Naturalism in Art and Literature
The Father Of Naturalism
The best-known "proponent of naturalism" was the novelist and French art critic Émile Zola (1840–1902); he was one of the most passionate defenders of Taine's theories, putting them to use in his novels. Zola's foreword to his novel Thérèse Raquin (1867) became the fundamental manifesto of literary naturalism. He maintained and enlarged his ideas in his Experimental Novel (1880) and The Naturalist Novelists (1881), where he advocated that modern literature needed to be as accurate as possible in order to provide a record of "modern history." To Zola, literature could only be truly real if it examined life in a verifiable way, similar to a medical experiment or analysis, where humanity, as an organism, would be able to function only by following predetermined hereditary laws that were to be studied within a very precise social environment. As a careful note taker of the world in which he lived, Zola used the documents he compiled as necessary building blocks in the construction of his novels.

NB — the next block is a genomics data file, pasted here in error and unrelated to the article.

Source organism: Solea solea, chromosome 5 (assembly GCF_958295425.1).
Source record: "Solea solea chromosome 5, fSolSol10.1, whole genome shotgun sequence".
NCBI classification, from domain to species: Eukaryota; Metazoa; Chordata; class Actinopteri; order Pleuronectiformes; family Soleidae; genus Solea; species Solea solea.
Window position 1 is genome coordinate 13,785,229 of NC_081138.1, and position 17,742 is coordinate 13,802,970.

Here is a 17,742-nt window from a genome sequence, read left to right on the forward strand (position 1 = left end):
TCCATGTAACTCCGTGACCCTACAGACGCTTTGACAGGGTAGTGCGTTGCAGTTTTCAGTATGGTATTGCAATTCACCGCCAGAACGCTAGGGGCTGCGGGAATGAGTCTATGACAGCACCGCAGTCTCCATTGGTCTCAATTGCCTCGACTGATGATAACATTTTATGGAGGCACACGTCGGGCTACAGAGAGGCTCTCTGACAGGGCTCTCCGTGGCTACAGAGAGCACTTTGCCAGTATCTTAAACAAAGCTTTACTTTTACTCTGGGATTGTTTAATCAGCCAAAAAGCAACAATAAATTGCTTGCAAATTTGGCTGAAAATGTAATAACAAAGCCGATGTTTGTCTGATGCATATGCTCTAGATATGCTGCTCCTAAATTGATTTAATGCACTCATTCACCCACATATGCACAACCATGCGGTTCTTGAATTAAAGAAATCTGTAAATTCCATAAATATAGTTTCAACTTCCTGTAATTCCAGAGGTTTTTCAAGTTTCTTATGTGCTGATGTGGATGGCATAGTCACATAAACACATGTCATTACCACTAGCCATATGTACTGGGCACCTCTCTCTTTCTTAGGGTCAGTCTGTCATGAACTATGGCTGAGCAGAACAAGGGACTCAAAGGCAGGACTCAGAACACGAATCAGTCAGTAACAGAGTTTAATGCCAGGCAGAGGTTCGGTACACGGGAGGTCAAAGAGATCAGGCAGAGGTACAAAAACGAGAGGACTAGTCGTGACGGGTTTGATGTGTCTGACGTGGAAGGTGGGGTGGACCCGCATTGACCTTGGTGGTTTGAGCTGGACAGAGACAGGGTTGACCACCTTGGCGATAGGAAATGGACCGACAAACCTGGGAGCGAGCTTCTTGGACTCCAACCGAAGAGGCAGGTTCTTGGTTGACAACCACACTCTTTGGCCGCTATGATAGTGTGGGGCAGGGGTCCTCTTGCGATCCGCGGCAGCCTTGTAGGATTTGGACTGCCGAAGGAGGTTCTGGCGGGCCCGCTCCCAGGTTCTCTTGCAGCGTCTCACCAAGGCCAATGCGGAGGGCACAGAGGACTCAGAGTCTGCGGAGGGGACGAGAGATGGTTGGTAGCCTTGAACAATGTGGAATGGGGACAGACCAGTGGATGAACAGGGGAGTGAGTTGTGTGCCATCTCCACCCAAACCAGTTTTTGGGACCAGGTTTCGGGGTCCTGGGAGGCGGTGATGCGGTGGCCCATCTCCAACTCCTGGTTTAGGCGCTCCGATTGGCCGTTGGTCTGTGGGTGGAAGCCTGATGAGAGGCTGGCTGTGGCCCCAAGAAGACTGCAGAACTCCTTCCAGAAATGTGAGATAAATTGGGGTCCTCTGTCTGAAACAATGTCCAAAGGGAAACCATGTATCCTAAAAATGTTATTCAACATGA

Zola's naturalism created no less a sensation than the earlier realism of Gustave Courbet when he showed his paintings at the Salon in Paris (1850–1851). Very quickly, and certainly by the early 1880s, if not before, literary (and eventually visual) naturalism became the most popular method of creativity throughout Europe. Much of this influence was due to the wide dissemination of literary texts through popular journals. The consistent discussion of Zola's theories by writers and painters in the public eye made it clear by the world's fairs of 1878 and 1889 that naturalism was everywhere; it had become an international phenomenon.
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